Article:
TIMELINE: Duterte camp denies, admits BPI account


MANILA - In just two days, two contradicting statements were issued by the camp of presidential aspirant Davao City Mayor Rodrigo Duterte.

This is in connection with the existence of a bank account supposedly containing over P200 million not declared in the mayor's Statement of Assets, Liabilities and Net worth (SALN).

More than a month ago, Duterte challenged his rivals to open their bank accounts to scrutiny so as to inform voters of the kind of candidates they are supporting.

However, with the new allegations being trumpeted by Senator Antonio Trillanes IV, the tough-talking mayor now seems to be singing a different tune.

March 14:

Speaking to reporters in Tacloban City, running mates Davao City Mayor Rodrigo Duterte and Senator Alan Peter Cayetano signed a manifesto urging other presidential and vice presidential candidates to execute a waiver on the Bank Secrecy Law. 

Duterte and Cayetano challenged other candidates to open their bank accounts to scrutiny so voters would know what kind of candidate they are supporting.

In April 25, 2013, vice presidential candidate Chiz Escudero executed a bank secrecy waiver exclusively in favor of the Office of the Ombudsman.

April 27:

On the morning of April 27, Senator Antonio Trillanes IV alleged that Duterte was keeping P211 million in a joint account with his daughter, Sara, at the BPI branch on Julia Vargas Avenue in Pasig City.

"We are talking about somebody running for president who is pretending to be poor, but it turns out that he is a fraud," said Trillanes, who cited his "network of informants" for the information on the alleged account.

READ: Trillanes: Duterte a 'fraud,' didn't declare P211M in SALN

In the afternoon, Duterte called on the public not to believe the words of Trillanes, insisting that the senator's allegations are "pure garbage."

"I am not a rich man," Duterte said before members of the business community where he was set to bare his economic platform.

"What I have is P200,000. Puro kabalastugan yan. Trillanes, he is a dangerous man. Kita mo ang porma maglakad, akala mo kung sino ang buang (crazy)," he added.

READ: Duterte calls Trillanes 'a dangerous man'

April 28:

In an interview on ANC's "Headstart" Thursday morning, Duterte's spokesperson, Peter Laviña, denied the existence of the BPI account, calling it a mere fabrication by Trillanes as part of a "smear campaign" against the PDP-Laban standard bearer.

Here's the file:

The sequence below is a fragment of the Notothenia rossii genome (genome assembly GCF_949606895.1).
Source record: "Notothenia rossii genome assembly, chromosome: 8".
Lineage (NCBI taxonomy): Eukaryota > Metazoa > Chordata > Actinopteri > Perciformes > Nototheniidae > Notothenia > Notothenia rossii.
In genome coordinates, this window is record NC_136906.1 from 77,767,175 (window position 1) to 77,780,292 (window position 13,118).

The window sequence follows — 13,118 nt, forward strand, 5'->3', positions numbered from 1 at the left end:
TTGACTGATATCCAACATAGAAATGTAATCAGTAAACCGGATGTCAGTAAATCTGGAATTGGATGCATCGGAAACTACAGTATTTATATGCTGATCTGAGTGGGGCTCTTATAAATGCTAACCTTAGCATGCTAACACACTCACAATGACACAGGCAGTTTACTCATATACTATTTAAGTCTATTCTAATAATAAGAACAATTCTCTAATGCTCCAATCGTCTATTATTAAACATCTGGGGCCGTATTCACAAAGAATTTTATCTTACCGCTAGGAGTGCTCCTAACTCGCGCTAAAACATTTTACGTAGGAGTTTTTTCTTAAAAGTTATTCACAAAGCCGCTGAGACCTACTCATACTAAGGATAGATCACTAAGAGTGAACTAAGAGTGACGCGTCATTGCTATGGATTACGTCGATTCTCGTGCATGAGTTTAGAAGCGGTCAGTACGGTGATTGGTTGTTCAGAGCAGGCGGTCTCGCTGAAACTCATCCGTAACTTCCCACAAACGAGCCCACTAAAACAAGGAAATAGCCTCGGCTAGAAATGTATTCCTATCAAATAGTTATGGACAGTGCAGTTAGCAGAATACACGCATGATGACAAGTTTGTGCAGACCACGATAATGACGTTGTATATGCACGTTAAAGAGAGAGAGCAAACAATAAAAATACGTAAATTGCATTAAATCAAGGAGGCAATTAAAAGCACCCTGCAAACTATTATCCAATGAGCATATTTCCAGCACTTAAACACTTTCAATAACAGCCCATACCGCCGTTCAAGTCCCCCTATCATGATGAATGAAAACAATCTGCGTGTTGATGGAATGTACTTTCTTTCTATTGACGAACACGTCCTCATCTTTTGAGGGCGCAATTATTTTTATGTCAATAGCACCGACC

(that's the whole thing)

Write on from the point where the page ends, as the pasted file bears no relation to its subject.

"This is a non-existent account. As a lawyer, he would not issue any waiver pointing to a non-existent account," Laviña said, adding that the burden of proof is with Trillanes.

WATCH: Spokesman's earlier denial of Duterte's BPI bank account 

Past 2 p.m., however, journalist Ellen Tordesillas posted on her Facebook account a photo of a deposit slip which proves that a joint account of Duterte and his daughter at BPI exists.

"A friend went to BPI an hour ago to find out if the expose of Sen. Trillanes on Duterte's account is true. Using the bank account number she saw in the Inquirer, she deposited P500. It's validated. The account is existing. Here's the deposit slip," Tordesillas said in her post.

After the proof surfaced on social media, Duterte admitted that the account at the BPI branch on Julia Vargas does exist. He, however, insisted that the account does not contain P211 million.

Speaking to reporters in Bataan, Duterte said he has several bank accounts, but none of these contain millions. He said two of his accounts contain only P17,000 and P50,000 each.

"Meron ako sa BPI. Hindi ganun kalaki. Thousands lang. It could not go beyond even... Meron isa 17 (thousand), yung isa below 50 (thousand)," he said.

Duterte also denied that the account is a joint account with his daughter, Sara.

READ: Duterte confirms existence of bank account 

Amid calls for Duterte to sign a bank secrecy waiver, rival presidential candidate Mar Roxas executed a waiver in favor of the Office of the Ombudsman to obtain information not only on his bank accounts but other documents as well, including those from the Bureau of Internal Revenue (BIR).